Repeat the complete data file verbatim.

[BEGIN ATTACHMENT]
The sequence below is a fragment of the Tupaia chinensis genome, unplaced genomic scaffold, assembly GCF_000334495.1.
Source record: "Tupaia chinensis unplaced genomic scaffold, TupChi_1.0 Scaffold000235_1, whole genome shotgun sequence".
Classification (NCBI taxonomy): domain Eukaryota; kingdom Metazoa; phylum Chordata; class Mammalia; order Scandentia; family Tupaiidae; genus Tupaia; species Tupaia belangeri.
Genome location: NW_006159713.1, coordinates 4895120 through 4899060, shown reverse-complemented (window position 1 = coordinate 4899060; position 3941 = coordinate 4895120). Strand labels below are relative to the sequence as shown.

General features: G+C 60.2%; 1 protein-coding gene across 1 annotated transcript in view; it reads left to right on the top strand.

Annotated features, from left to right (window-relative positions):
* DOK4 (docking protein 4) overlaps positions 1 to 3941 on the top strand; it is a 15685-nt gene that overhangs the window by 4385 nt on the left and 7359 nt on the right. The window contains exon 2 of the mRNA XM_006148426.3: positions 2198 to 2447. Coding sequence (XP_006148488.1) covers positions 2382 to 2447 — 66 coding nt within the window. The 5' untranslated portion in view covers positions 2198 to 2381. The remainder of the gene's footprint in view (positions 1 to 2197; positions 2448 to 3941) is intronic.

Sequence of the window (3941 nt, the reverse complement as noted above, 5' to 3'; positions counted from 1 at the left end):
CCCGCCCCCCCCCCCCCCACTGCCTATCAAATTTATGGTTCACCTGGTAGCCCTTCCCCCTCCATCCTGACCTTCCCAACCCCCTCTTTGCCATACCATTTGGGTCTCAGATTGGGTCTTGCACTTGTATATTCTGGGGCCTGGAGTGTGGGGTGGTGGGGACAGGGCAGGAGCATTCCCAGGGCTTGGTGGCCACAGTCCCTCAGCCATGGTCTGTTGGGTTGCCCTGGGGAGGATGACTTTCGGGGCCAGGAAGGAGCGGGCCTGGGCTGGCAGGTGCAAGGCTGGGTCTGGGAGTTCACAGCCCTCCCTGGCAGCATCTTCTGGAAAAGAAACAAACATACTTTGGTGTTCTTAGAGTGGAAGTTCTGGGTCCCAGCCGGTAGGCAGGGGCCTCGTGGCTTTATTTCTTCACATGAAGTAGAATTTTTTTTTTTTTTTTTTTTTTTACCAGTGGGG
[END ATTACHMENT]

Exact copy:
The sequence below is a fragment of the Tupaia chinensis genome, unplaced genomic scaffold, assembly GCF_000334495.1.
Source record: "Tupaia chinensis unplaced genomic scaffold, TupChi_1.0 Scaffold000235_1, whole genome shotgun sequence".
Classification (NCBI taxonomy): domain Eukaryota; kingdom Metazoa; phylum Chordata; class Mammalia; order Scandentia; family Tupaiidae; genus Tupaia; species Tupaia belangeri.
Genome location: NW_006159713.1, coordinates 4895120 through 4899060, shown reverse-complemented (window position 1 = coordinate 4899060; position 3941 = coordinate 4895120). Strand labels below are relative to the sequence as shown.

General features: G+C 60.2%; 1 protein-coding gene across 1 annotated transcript in view; it reads left to right on the top strand.

Annotated features, from left to right (window-relative positions):
* DOK4 (docking protein 4) overlaps positions 1 to 3941 on the top strand; it is a 15685-nt gene that overhangs the window by 4385 nt on the left and 7359 nt on the right. The window contains exon 2 of the mRNA XM_006148426.3: positions 2198 to 2447. Coding sequence (XP_006148488.1) covers positions 2382 to 2447 — 66 coding nt within the window. The 5' untranslated portion in view covers positions 2198 to 2381. The remainder of the gene's footprint in view (positions 1 to 2197; positions 2448 to 3941) is intronic.

Sequence of the window (3941 nt, the reverse complement as noted above, 5' to 3'; positions counted from 1 at the left end):
CCCGCCCCCCCCCCCCCCACTGCCTATCAAATTTATGGTTCACCTGGTAGCCCTTCCCCCTCCATCCTGACCTTCCCAACCCCCTCTTTGCCATACCATTTGGGTCTCAGATTGGGTCTTGCACTTGTATATTCTGGGGCCTGGAGTGTGGGGTGGTGGGGACAGGGCAGGAGCATTCCCAGGGCTTGGTGGCCACAGTCCCTCAGCCATGGTCTGTTGGGTTGCCCTGGGGAGGATGACTTTCGGGGCCAGGAAGGAGCGGGCCTGGGCTGGCAGGTGCAAGGCTGGGTCTGGGAGTTCACAGCCCTCCCTGGCAGCATCTTCTGGAAAAGAAACAAACATACTTTGGTGTTCTTAGAGTGGAAGTTCTGGGTCCCAGCCGGTAGGCAGGGGCCTCGTGGCTTTATTTCTTCACATGAAGTAGAATTTTTTTTTTTTTTTTTTTTTTTACCAGTGGGG